Citizen Kane's reputation as one of the greatest films of all time is matched only by the accumulation of critical commentary that surrounds it. What more can there be to say about a masterpiece so universally acknowledged? Laura Mulvey, in a fresh and original reading, illuminates the richness of the film, both thematically and stylistically, relating it to Welles's political background and its historical context. In a lucid and perceptive critique she also investigates the psychoanalytic structure that underlies the film's presentation of Kane's biography, for once taking seriously what Orson Welles himself disparagingly referred to as 'dollar-book Freud.'
In her foreword to this special edition, published to celebrate the 20th anniversary of the BFI Film Classics series, Laura Mulvey focuses on the film's politics, highlighting the contemporary 'rhymes' in Kane's portrayal of a scandal-prone press baron in a time of economic crisis.
LAURA MULVEY is Professor of Film and Media Studies at Birkbeck College, University of London. She is the author of Fetishism and Curiosity (1996), Death Twenty-four Times a Second: Stillness and the Moving Image (2006), and Visual and Other Pleasures (2nd edition, 2010).
I'm a Brooklyn-based designer, probably best known for my design work with the Criterion Collection, my graphic novel Liar's Kiss or my (currently neglected) process blog Cozy Lummox [ericskillman.blogspot.com].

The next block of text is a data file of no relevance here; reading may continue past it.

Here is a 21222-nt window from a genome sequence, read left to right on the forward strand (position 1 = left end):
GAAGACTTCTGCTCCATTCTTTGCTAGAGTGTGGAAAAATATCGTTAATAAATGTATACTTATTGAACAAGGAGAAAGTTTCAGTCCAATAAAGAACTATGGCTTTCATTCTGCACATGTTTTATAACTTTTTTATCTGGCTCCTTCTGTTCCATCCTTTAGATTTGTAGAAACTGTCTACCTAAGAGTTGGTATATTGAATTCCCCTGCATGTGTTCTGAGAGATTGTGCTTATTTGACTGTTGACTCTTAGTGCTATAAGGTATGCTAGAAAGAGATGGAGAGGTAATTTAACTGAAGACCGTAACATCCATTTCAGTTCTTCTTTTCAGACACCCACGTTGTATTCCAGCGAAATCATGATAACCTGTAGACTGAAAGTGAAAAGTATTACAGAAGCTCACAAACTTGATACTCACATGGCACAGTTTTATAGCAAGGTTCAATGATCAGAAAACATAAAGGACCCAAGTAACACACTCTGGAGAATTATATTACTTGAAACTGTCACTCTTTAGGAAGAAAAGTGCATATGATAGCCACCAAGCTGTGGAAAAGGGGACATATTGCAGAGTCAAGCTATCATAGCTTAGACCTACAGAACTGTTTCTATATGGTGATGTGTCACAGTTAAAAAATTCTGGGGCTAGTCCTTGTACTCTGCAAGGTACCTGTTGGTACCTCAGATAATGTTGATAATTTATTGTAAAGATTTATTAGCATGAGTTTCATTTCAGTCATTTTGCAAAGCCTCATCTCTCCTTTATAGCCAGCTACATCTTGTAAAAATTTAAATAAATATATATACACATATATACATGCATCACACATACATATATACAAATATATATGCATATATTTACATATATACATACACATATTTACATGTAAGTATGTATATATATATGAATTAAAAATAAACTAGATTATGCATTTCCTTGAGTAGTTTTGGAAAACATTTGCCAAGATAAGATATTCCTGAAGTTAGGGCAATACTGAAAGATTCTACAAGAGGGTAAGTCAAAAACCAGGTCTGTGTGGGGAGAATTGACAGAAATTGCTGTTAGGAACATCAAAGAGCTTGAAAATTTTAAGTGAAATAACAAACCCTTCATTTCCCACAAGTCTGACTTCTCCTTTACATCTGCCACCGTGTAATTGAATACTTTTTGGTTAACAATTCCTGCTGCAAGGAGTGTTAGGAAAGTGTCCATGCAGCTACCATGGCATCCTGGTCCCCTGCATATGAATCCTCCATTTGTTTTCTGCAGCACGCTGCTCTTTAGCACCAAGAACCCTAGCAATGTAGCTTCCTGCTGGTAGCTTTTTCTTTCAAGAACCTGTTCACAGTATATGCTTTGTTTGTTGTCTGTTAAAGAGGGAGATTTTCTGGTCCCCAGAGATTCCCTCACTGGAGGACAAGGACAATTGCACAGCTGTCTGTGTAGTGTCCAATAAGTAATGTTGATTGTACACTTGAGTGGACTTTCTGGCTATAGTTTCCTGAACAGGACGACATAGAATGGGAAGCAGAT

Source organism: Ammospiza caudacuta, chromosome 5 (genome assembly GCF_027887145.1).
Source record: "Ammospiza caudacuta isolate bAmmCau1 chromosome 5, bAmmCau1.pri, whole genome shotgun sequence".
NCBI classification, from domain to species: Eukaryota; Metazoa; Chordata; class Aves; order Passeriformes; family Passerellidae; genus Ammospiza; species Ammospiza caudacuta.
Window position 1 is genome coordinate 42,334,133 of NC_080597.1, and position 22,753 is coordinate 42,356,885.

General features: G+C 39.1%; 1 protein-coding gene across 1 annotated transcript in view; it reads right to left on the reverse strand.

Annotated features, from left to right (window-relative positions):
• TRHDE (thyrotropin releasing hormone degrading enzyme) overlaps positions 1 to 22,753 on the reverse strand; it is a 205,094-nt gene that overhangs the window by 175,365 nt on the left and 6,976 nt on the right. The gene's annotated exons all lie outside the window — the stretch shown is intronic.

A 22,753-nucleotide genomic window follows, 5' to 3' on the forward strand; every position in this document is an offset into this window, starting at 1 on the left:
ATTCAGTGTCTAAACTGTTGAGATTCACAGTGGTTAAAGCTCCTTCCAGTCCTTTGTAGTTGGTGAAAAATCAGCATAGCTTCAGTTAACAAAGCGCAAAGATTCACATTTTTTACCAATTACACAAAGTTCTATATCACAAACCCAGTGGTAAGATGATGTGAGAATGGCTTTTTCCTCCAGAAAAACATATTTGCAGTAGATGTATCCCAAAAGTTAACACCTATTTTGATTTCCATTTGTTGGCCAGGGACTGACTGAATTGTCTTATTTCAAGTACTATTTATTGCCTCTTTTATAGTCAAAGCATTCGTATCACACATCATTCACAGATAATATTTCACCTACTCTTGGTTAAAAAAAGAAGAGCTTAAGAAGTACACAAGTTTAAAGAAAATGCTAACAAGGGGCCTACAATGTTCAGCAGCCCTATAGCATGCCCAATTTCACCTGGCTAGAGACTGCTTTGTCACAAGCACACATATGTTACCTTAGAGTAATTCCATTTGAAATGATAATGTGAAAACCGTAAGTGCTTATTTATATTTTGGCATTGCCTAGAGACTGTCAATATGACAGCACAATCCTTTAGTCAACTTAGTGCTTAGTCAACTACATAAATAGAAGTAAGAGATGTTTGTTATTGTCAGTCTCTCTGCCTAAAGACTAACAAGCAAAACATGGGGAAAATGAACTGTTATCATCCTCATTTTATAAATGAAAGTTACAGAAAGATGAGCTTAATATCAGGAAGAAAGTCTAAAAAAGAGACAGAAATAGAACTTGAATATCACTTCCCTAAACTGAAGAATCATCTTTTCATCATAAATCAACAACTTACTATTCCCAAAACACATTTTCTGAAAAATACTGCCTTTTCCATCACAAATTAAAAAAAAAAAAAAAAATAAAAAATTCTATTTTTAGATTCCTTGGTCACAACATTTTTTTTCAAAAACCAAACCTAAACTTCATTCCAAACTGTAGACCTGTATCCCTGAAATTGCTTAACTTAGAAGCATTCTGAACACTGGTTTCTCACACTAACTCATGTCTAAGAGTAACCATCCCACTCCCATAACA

Could you explain the concept of your cover design? How does your artwork convey the themes/motifs of citizen kane?
This design is a drawing of Kane's classic campaign poster, rendered in a style I've developed over the years to highlight an image's iconic qualities. Kane spends so much of the film building up the mythology of himself, rendering him as the noble icon he aspires to be seemed appropriate. And hopefully the handmade, slightly ‘off’ quality of the image hints at the complexity of the man underneath. (The film itself is also, of course, a monumental icon in film history, so the style was appropriate for that reason as well.)
What is your earliest film memory?
Hmmm… probably the dun dada-da-dun, dun dun dun John Williams score to Superman: The Movie.
What inspires you?
I try to let my inspiration for a given project come from whatever the project is – in this case, the great Citizen Kane. (That said, this drawing style is also a bit inspired by Egon Schiele, Art Chantry, Ted McKeever, and plenty more…).
What are you working on now?
Currently working on: a couple Criterion covers, a concert poster, a cookbook, and a few comics-writing and -coloring projects.